By Mark Noll
Belfast: Tense with Peace, Part 1
In late August 1994, Sinn Fein, the political party that speaks for the clandestine Irish Republican Army, announced that the IRA's campaign of terrorist violence against British rule in Northern Ireland would be suspended. Soon thereafter, the major terrorist organizations that presume to act on behalf of Northern Ireland's Protestant majority reciprocated with word that they, too, would honor this cease-fire. Negotiations toward a long-term solution of the Troubles--which, since 1970, had been marked by a sickening cycle of terrorist action followed by terrorist retaliation as well as massive public displays of force by the British military--immediately intensified. Those negotiations have to date involved the British Secretary of State for Northern Ireland, leaders of the local police force (the Royal Ulster Constabulary), delegates from the Irish Republic, and representatives of the province's political parties. Prime Minister John Major's unwillingness to let Sinn Fein and the tiny parties speaking for the Protestant terrorists participate in the negotiations until these militants begin turning in their arms and explosives has bogged down the peace process. But every month that the cease-fire continues, hope--for so long the rarest of commodities in Northern Ireland--has managed to survive. Could it be that peace is about to break out in this troubled corner of the world?
1. Events in Northern Ireland during the first half of July, ten months after the cease-fire began, suggest that the situation, though now genuinely hopeful, remains also explosively complex.
Most notable on the positive side of the ledger this past summer was the nearly universal tribute marking the passing of an ordinary Irishman whose self-consciously Christian response to terrorism made an extraordinary impression. On Veterans' Day, November 11, 1987 (which the British style Remembrance or Poppy Day), the IRA exploded a bomb in Enniskillen, a country town 70 miles west of Belfast, amid a group of Protestants who had gathered to commemorate the war dead. This craven act of barbarism killed 11 people and wounded 63 others. It would have been soon forgotten as merely another in an endless string of atrocities, however, had it not been for the response of one of the wounded. Gordon Wilson, a Methodist born in the Irish Republic who had moved to Northern Ireland and established himself in a drapery business, was attending the ceremony with his 20-year-old daughter, Marie. They were caught in the blast. Marie Wilson died soon after the explosion while, under the rubble, she was clutching her father's hand.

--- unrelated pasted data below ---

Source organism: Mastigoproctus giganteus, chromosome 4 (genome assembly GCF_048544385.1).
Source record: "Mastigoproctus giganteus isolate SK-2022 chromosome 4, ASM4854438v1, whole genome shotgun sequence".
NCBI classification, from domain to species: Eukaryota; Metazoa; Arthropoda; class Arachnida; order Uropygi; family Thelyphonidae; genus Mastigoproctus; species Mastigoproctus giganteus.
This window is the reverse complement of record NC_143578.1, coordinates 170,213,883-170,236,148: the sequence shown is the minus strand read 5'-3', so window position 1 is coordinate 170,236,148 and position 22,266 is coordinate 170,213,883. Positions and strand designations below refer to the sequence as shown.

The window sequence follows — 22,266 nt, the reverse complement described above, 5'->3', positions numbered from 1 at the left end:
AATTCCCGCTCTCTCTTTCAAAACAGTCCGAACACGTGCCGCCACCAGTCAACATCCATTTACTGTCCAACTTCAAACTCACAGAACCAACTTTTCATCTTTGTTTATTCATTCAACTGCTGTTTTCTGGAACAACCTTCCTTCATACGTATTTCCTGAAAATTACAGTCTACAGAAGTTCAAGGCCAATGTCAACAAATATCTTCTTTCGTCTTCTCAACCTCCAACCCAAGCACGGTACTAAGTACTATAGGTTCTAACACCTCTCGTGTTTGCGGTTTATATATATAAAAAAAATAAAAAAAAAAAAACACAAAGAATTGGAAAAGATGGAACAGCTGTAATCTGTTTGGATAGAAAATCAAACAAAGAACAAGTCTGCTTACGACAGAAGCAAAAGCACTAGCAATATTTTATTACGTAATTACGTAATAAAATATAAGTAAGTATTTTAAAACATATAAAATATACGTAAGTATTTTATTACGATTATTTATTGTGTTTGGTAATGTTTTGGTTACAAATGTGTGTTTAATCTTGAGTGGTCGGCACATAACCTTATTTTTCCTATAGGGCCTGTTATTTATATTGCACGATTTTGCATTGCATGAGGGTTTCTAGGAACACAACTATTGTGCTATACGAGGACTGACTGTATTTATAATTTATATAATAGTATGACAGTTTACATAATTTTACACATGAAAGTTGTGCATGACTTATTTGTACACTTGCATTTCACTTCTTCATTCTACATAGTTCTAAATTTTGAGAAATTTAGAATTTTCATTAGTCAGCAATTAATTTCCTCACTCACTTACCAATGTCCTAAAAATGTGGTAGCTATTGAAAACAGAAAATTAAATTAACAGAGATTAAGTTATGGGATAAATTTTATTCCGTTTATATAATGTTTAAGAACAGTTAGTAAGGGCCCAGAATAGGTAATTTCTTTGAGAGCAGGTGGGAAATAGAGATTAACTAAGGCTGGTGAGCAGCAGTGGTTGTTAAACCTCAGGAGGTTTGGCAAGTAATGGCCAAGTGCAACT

That night, from his hospital bed, Gordon Wilson told a reporter, "I have lost my daughter, but I bear no ill will. I bear no grudge. Talk of that kind is not going to bring her back to life." In that same interview, he also said he would pray for those who had murdered his daughter.
As soon as he was released from the hospital, Gordon Wilson began a personal campaign for Protestant-Catholic reconciliation. Later it came out that Protestant paramilitaries were dissuaded from avenging the Enniskillen bombing because Wilson's public statements made it politically unwise for them to act in reprisal. Wilson wrote a book called "Marie," spoke at every opportunity about his hope that the violence could end, and constantly reiterated, "Love is the bottom line."
His campaign for peace was passionate, indiscriminate, and nonpartisan. In 1992 he arranged a secret meeting with members of the IRA where he personally forgave them and urged them to lay down their arms. When they refused, Wilson came out boldly for interning terrorists (that is, imprisonment without normal judicial safeguards). Later, he met with Sinn Fein representatives, served on several peace commissions in both Northern Ireland and the Irish Republic, and endured harsh criticism from Protestant sectarians who felt he was selling out their side. In a magnanimous gesture that gave Wilson's cause even more visibility, the taoiseach (or prime minister) of the Republic of Ireland, Albert Reynolds, in February 1993 made Wilson a member of the Irish Senate.